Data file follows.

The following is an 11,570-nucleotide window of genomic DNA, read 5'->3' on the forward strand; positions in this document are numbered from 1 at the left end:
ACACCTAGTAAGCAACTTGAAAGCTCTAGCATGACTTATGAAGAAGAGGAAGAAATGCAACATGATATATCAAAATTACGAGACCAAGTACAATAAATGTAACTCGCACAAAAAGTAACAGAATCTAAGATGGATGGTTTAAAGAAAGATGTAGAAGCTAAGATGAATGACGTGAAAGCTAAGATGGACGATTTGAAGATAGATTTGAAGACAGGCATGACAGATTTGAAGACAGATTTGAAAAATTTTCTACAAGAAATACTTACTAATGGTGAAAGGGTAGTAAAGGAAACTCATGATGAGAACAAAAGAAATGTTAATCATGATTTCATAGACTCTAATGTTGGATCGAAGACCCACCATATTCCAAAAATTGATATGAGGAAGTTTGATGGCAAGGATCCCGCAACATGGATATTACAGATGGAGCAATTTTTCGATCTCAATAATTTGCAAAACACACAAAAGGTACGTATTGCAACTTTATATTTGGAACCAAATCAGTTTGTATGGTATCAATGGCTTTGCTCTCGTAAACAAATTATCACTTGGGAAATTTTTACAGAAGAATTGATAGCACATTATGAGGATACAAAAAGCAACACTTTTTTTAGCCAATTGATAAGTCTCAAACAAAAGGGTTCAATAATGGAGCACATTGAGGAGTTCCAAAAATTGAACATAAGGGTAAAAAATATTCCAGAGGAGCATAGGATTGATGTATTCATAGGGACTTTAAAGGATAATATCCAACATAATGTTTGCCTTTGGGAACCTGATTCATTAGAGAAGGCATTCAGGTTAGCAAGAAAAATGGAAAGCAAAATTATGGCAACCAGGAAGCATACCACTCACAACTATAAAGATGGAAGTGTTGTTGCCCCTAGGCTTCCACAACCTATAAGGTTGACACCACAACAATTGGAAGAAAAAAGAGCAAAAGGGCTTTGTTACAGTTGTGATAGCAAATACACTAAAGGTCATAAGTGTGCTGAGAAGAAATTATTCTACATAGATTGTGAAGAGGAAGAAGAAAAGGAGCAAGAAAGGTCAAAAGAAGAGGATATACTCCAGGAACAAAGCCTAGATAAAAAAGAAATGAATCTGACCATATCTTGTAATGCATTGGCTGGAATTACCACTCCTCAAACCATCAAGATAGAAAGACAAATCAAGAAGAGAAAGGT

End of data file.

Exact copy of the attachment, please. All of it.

The following is an 11,570-nucleotide window of genomic DNA, read 5'->3' on the forward strand; positions in this document are numbered from 1 at the left end:
ACACCTAGTAAGCAACTTGAAAGCTCTAGCATGACTTATGAAGAAGAGGAAGAAATGCAACATGATATATCAAAATTACGAGACCAAGTACAATAAATGTAACTCGCACAAAAAGTAACAGAATCTAAGATGGATGGTTTAAAGAAAGATGTAGAAGCTAAGATGAATGACGTGAAAGCTAAGATGGACGATTTGAAGATAGATTTGAAGACAGGCATGACAGATTTGAAGACAGATTTGAAAAATTTTCTACAAGAAATACTTACTAATGGTGAAAGGGTAGTAAAGGAAACTCATGATGAGAACAAAAGAAATGTTAATCATGATTTCATAGACTCTAATGTTGGATCGAAGACCCACCATATTCCAAAAATTGATATGAGGAAGTTTGATGGCAAGGATCCCGCAACATGGATATTACAGATGGAGCAATTTTTCGATCTCAATAATTTGCAAAACACACAAAAGGTACGTATTGCAACTTTATATTTGGAACCAAATCAGTTTGTATGGTATCAATGGCTTTGCTCTCGTAAACAAATTATCACTTGGGAAATTTTTACAGAAGAATTGATAGCACATTATGAGGATACAAAAAGCAACACTTTTTTTAGCCAATTGATAAGTCTCAAACAAAAGGGTTCAATAATGGAGCACATTGAGGAGTTCCAAAAATTGAACATAAGGGTAAAAAATATTCCAGAGGAGCATAGGATTGATGTATTCATAGGGACTTTAAAGGATAATATCCAACATAATGTTTGCCTTTGGGAACCTGATTCATTAGAGAAGGCATTCAGGTTAGCAAGAAAAATGGAAAGCAAAATTATGGCAACCAGGAAGCATACCACTCACAACTATAAAGATGGAAGTGTTGTTGCCCCTAGGCTTCCACAACCTATAAGGTTGACACCACAACAATTGGAAGAAAAAAGAGCAAAAGGGCTTTGTTACAGTTGTGATAGCAAATACACTAAAGGTCATAAGTGTGCTGAGAAGAAATTATTCTACATAGATTGTGAAGAGGAAGAAGAAAAGGAGCAAGAAAGGTCAAAAGAAGAGGATATACTCCAGGAACAAAGCCTAGATAAAAAAGAAATGAATCTGACCATATCTTGTAATGCATTGGCTGGAATTACCACTCCTCAAACCATCAAGATAGAAAGACAAATCAAGAAGAGAAAGGT